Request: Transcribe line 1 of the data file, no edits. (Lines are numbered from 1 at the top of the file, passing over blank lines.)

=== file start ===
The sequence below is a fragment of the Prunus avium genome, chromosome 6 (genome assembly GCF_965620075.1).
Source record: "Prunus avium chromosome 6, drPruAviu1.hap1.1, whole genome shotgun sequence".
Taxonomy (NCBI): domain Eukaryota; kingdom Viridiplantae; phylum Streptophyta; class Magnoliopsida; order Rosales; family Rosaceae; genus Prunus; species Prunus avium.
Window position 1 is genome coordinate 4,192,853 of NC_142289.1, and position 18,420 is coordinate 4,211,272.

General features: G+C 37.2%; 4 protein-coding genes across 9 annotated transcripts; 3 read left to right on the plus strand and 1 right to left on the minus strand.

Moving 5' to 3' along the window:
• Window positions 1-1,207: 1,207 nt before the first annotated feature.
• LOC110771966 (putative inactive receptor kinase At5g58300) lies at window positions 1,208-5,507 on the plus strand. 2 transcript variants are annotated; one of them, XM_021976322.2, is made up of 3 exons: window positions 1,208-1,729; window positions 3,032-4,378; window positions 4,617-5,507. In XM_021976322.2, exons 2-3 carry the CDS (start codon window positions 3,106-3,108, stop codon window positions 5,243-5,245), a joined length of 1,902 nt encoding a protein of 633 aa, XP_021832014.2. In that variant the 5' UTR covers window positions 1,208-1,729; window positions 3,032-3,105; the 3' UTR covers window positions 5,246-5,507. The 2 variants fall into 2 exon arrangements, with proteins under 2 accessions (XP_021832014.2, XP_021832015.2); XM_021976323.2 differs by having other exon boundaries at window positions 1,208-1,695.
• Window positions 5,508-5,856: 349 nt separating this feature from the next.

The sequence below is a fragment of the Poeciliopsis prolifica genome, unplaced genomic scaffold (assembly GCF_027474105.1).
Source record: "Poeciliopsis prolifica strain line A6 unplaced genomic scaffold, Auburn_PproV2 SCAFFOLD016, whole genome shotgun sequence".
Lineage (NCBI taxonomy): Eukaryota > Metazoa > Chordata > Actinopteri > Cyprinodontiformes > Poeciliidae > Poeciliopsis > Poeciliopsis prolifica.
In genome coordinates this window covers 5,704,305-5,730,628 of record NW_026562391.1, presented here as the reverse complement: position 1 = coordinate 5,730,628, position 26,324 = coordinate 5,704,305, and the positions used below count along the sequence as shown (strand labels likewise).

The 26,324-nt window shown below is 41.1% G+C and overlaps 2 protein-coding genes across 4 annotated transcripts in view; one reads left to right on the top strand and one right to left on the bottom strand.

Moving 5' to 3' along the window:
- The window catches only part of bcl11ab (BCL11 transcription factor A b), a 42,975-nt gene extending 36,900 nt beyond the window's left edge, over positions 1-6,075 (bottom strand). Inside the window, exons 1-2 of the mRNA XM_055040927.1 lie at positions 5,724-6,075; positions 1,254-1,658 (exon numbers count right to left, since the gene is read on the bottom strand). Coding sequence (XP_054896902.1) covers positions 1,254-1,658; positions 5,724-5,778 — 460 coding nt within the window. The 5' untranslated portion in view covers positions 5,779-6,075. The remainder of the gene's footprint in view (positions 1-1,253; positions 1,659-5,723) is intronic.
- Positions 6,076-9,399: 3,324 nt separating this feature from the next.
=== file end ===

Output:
The sequence below is a fragment of the Prunus avium genome, chromosome 6 (genome assembly GCF_965620075.1).